Weekly Staff Editorial


Earlier this month, Charles Carl Roberts entered an Amish schoolhouse in Pennsylvania, taking 10 girls hostage before killing five of them and then taking his own life. Less than a week earlier, Eric Hainstock entered a Wisconsin school, killing the principal. Two more incidents took place just before the latter incident in which four more lives were claimed.

School violence is not a new problem that has been recently raised, but it has sprung up over the past few weeks. It seems one incident triggers a chain reaction of copy cats. Until these clusters of shootings meet the public eye, the problem that has been around for a while now seems to get ignored.

It seems as though a major incident has to take place for it to receive enough national attention that changes are demanded. After the Columbine shootings back in April 1999, school violence became a priority but since then has fallen down the list. It seems it has fallen down so far that incidents are beginning to occur almost as regularly as a high speed chase in Los Angeles.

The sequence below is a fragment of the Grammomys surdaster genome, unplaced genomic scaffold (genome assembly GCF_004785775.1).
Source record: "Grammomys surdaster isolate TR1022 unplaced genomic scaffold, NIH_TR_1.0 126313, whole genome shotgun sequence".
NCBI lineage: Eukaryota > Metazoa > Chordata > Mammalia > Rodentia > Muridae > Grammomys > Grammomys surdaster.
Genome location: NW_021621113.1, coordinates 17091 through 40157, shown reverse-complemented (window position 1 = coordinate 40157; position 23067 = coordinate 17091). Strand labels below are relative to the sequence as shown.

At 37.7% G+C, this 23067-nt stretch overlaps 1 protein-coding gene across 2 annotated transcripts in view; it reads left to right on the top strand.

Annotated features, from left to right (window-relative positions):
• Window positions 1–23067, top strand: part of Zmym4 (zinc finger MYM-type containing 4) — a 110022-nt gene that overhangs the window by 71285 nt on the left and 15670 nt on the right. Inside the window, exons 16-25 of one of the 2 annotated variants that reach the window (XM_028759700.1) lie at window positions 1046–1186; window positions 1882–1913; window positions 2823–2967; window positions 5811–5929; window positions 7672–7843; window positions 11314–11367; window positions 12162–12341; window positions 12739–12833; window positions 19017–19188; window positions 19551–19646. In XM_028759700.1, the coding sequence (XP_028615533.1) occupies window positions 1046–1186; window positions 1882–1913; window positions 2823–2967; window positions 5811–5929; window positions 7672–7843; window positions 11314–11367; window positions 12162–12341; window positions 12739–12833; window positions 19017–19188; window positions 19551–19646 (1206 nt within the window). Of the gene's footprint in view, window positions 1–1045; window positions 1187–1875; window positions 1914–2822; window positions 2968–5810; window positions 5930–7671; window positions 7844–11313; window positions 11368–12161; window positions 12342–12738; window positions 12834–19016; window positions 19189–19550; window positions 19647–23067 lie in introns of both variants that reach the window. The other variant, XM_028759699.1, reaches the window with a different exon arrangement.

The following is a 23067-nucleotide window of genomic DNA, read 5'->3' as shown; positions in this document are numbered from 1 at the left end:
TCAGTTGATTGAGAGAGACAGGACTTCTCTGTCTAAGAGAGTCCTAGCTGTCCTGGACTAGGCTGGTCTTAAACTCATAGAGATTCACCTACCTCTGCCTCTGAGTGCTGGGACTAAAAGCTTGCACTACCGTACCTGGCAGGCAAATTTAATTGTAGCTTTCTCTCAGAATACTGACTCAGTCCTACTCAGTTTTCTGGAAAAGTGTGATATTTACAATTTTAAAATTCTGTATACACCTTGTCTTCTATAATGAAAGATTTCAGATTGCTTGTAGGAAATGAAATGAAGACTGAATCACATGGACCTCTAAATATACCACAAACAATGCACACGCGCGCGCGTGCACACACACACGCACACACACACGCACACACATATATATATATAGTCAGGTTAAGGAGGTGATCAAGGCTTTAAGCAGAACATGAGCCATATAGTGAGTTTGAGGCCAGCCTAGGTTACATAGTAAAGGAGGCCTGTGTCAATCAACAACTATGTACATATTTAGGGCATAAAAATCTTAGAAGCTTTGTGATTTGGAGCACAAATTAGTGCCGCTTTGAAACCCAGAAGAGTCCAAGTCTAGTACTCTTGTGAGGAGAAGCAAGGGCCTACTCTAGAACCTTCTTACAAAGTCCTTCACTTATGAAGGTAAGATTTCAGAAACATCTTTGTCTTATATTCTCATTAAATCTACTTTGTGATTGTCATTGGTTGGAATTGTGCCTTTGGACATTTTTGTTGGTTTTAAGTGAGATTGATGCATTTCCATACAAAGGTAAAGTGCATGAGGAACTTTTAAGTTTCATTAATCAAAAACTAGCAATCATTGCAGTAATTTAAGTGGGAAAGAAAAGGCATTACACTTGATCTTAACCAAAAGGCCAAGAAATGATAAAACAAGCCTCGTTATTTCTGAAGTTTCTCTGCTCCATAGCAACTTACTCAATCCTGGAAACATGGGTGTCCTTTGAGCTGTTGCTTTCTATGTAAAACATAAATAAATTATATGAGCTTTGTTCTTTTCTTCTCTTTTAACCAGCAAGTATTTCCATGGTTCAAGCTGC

School violence has become so apparent that President George W. Bush even addressed it during the Conference on School Safety. Yet even with the president’s recognition of the problem, he has offered no new solutions and has not directed any course of action in helping prevent further incidents.

These incidents have taken place in communities in which no one expected it to occur, quiet middle class towns with no apparent violent history. Those same communities are quick to look for a scapegoat usually turning to violence on television. These very same reasons of low expectations of violence may be the very downfall of school safety in recent history. Many of these offenders have preconceived notions of the actions they are considering. Officials need to step up school safety standards as well as gun availability regulations. Something needs to be done. School children should not have access to weapons and they should be protected by the government.